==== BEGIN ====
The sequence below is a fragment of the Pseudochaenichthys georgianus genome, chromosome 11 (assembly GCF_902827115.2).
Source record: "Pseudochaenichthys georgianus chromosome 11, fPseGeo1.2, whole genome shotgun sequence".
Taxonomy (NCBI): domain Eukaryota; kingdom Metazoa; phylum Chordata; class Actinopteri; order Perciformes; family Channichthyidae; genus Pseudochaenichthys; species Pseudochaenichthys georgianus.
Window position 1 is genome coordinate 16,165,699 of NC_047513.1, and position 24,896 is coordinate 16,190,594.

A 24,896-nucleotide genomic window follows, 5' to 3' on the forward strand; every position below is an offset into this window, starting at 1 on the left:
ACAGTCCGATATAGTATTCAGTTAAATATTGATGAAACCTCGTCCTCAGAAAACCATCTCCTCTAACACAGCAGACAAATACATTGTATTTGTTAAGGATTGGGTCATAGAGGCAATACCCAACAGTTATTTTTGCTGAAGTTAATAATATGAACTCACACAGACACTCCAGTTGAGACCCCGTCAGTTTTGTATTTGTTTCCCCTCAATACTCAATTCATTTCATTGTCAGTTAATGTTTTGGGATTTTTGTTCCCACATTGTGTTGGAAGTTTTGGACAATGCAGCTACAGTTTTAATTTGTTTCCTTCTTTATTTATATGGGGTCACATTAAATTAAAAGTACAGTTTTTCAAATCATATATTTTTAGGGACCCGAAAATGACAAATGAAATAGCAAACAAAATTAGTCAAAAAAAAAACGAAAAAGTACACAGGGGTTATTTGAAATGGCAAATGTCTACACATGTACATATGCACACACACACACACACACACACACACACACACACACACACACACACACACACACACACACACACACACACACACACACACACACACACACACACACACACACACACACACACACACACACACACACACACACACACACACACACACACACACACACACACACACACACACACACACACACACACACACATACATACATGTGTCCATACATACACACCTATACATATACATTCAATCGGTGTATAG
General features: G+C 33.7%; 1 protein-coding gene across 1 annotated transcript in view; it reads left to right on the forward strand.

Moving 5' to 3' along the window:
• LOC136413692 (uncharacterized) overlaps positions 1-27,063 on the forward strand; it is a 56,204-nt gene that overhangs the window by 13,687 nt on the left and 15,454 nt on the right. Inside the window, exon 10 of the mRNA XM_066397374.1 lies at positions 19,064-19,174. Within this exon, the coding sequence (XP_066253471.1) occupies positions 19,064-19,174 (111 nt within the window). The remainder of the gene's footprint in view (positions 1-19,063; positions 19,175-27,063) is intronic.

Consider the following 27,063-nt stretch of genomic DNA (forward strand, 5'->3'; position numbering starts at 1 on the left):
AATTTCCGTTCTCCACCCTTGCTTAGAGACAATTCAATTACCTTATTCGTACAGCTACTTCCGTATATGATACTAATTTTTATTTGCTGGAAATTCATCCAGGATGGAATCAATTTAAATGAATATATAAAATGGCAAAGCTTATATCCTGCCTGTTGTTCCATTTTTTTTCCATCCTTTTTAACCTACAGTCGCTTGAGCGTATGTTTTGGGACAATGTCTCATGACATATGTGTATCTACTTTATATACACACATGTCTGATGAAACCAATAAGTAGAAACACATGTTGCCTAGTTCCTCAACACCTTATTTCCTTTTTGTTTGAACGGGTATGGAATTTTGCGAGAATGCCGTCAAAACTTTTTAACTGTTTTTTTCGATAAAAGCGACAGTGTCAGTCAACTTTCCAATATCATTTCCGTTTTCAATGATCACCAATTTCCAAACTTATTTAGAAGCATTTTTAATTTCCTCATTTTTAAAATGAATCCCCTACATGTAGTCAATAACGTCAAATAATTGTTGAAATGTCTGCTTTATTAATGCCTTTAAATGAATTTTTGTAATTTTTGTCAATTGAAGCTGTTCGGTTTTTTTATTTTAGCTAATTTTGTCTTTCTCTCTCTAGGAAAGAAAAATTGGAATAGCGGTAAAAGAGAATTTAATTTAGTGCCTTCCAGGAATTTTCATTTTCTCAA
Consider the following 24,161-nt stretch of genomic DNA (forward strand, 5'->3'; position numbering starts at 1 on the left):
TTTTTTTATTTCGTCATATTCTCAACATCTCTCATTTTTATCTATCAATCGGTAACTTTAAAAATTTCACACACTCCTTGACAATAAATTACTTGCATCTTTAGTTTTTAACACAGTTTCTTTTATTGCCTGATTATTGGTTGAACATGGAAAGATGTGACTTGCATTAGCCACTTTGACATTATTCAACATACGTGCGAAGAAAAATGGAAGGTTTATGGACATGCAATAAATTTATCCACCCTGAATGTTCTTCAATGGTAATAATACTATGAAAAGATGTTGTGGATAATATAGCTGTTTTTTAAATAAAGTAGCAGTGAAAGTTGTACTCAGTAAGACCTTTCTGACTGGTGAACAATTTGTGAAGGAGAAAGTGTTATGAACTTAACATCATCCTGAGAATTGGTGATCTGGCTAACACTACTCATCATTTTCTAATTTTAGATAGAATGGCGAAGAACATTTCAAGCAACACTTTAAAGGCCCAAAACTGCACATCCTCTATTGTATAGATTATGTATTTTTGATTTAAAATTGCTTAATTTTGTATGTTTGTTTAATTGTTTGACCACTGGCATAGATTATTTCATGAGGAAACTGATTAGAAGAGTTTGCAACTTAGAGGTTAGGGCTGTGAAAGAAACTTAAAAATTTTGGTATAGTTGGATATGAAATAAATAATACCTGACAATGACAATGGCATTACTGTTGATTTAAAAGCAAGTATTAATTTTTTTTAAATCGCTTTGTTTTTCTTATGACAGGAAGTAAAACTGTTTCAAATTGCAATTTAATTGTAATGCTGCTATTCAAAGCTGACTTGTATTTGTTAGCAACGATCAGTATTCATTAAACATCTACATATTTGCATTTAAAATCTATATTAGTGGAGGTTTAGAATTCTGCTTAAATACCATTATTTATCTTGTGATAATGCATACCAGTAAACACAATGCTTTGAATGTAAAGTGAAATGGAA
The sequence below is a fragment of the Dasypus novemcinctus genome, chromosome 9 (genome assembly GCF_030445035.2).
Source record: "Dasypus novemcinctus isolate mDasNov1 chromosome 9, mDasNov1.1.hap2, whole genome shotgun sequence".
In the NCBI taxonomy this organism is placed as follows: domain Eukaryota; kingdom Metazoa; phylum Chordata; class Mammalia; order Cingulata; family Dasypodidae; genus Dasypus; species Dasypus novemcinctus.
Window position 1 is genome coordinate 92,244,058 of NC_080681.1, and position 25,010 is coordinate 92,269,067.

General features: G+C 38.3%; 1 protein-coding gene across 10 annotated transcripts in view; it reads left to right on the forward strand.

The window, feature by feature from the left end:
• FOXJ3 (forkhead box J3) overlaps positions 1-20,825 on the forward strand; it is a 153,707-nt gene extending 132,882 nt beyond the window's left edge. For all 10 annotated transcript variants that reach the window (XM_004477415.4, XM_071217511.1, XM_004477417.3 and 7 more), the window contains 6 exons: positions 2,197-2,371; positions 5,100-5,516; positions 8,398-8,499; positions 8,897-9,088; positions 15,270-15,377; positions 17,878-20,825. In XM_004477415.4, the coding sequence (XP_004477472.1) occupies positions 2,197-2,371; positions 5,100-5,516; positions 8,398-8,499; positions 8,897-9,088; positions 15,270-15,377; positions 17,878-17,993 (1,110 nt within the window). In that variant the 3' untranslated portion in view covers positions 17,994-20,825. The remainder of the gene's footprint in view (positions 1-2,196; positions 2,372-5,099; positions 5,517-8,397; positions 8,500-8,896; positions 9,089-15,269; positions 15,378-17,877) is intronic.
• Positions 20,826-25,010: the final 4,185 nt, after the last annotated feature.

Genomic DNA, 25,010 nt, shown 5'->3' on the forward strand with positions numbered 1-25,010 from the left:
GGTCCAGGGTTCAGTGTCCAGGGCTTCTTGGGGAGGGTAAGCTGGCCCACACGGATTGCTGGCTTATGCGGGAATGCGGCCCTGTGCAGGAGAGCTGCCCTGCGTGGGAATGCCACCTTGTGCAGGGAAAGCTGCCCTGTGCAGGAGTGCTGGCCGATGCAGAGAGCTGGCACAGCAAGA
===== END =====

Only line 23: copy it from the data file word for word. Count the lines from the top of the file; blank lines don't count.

GGTCCAGGGTTCAGTGTCCAGGGCTTCTTGGGGAGGGTAAGCTGGCCCACACGGATTGCTGGCTTATGCGGGAATGCGGCCCTGTGCAGGAGAGCTGCCCTGCGTGGGAATGCCACCTTGTGCAGGGAAAGCTGCCCTGTGCAGGAGTGCTGGCCGATGCAGAGAGCTGGCACAGCAAGA